We are interested in understanding how sensory systems work in ecological environments, taking the example of sound localization. Many psychological and physiological studies consider idealized settings for technical and experimental reasons, but the real challenge of the auditory system is to localize sounds in complex environments. We are focusing on binaural cues, which are interaural time differences (ITD) and interaural intensity or level differences (ILD).


The first part of our work is to characterize the structure of ecological environments. One complex aspect of binaural hearing is that there is a head between the ears: the head diffracts sounds and makes binaural cues depend on frequency in a complex but deterministic way. We have started by quantifiying this property with binaural recordings on humans and on stuffed animals lended by the Museum of Natural History (it is important that the animals are still and have a natural posture). The animal is placed in an anechoic chamber (at IRCAM) with binaural mics in its ears, and sounds are played from speakers at different positions.

Even in anechoic chambers, reflections can remain in low frequency. Therefore as a control we developed a method to calculate acoustical directional filters from photos of the animal (Rébillat et al. 2014). A 3D model is calculated from photos, then the acoustical wave equation is simulated on the model. Additionally, the posture of the model can be changed.


We found that binaural cues, including ITD, varies very significantly with frequency and with posture (Bénichoux et al. 2015). In another theoretical study, we showed that early reflections (eg on the ground) produce interferences that produces large changes in binaural cues (Gourévitch & Brette 2012).

In this direction, our current interest is to quantify binaural cues in more natural settings, in echoic environments and with actual sounds sources (which can have a directivity and a width). Our technical setup is similar, but in addition we have built an electronic system to measure and record the positions of both the source and the listener and their distance. Our goal is then to relate the distributions of binaural cues in natural environments with psychophysical data on sound localization.

Pierre concentre matos audio 2


With our experimental collaborator Philip Joris,we have then showed that the the frequency dependence of ITD, measured in acoustics, matches the frequency dependence of the preferred ITD of binaural neurons (measured electrophysiologically) (Bénichoux et al. 2015). This suggests that binaural neurons are tuned to acoustical features of ecological environments, rather than to fixed interaural delays, and we proposed that this is achieved by a combination of cochlear disparity (binaural neurons receiving inputs from mismatches places on the two cochleae) and axonal delay mismatches.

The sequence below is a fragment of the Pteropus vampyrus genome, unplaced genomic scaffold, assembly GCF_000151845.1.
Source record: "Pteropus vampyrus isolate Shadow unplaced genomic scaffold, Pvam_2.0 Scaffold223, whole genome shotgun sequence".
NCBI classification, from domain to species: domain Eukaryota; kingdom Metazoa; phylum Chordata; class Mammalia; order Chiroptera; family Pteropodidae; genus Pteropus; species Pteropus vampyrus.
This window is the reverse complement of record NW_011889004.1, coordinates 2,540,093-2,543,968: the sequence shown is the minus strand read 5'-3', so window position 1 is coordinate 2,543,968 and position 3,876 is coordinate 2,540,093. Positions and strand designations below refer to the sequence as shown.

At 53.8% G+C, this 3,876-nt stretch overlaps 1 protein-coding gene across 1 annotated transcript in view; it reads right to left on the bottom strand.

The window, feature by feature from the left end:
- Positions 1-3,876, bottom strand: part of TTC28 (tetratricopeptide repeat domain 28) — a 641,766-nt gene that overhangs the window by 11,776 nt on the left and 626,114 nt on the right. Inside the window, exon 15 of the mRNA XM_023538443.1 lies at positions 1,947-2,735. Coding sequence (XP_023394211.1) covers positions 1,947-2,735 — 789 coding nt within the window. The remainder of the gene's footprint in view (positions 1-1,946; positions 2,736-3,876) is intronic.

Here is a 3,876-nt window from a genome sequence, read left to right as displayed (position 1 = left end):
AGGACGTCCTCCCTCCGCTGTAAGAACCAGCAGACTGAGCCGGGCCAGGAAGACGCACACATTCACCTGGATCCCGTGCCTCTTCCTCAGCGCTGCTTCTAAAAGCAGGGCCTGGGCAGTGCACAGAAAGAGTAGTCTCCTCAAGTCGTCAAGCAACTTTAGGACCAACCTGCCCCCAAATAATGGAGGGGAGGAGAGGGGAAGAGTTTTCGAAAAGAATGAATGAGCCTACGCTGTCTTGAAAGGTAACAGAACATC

First, we have shown that standard models, in particular the popular theory that sound location is encoded only by the average activity of binaural neurons in each hemisphere, are unable to account for behavioral performance in sound localization, unless environments are extremely simple (Goodman, Bénichoux & Brette 2013). The main reason is that those models are not robust to non-spatial aspects of sounds (Brette 2010).

Instead, our theory is based on the idea that perceptual properties correspond to temporal invariants in the sensory flow, which constitute a (partial) model of the sound object (for example the invariant left signal = right signal for a sound source in front of the listener). These temporal invariants are then reflected in the relations between the timings of spikes, i.e., in specific neural synchrony. This is part of a more general theoretical proposition, according to which “synchrony receptive fields” represent temporal sensory invariants (Brette 2012a). We first developed a proof-of-concept spiking neural model based on this idea, which can estimate in the presence of diffraction, as measured acoustically (Goodman & Brette, 2010a; 2010b). The model has the property that binaural neurons are tuned to frequency-dependent ITD.


We are now investigating a more physiological model in which binaural neurons detect coincidences between auditory nerve fibers originated from mismatched places on the two cochleae, in combination with axonal delay mismatches, where the adequate wiring emerges through activity-dependent plasticity. A first step towards this goal is a phenomenological spiking model of spherical bushy cells (monaural neurons) fitted to in vivo responses to sounds across different levels (Fontaine et al. 2013), based on a level-invariant spiking model (Brette 2012b).


On the practical side, to design auditory models, we developed an auditory toolbox for the Brian simulator (Fontaine et al. 2011) (see also the page on simulation).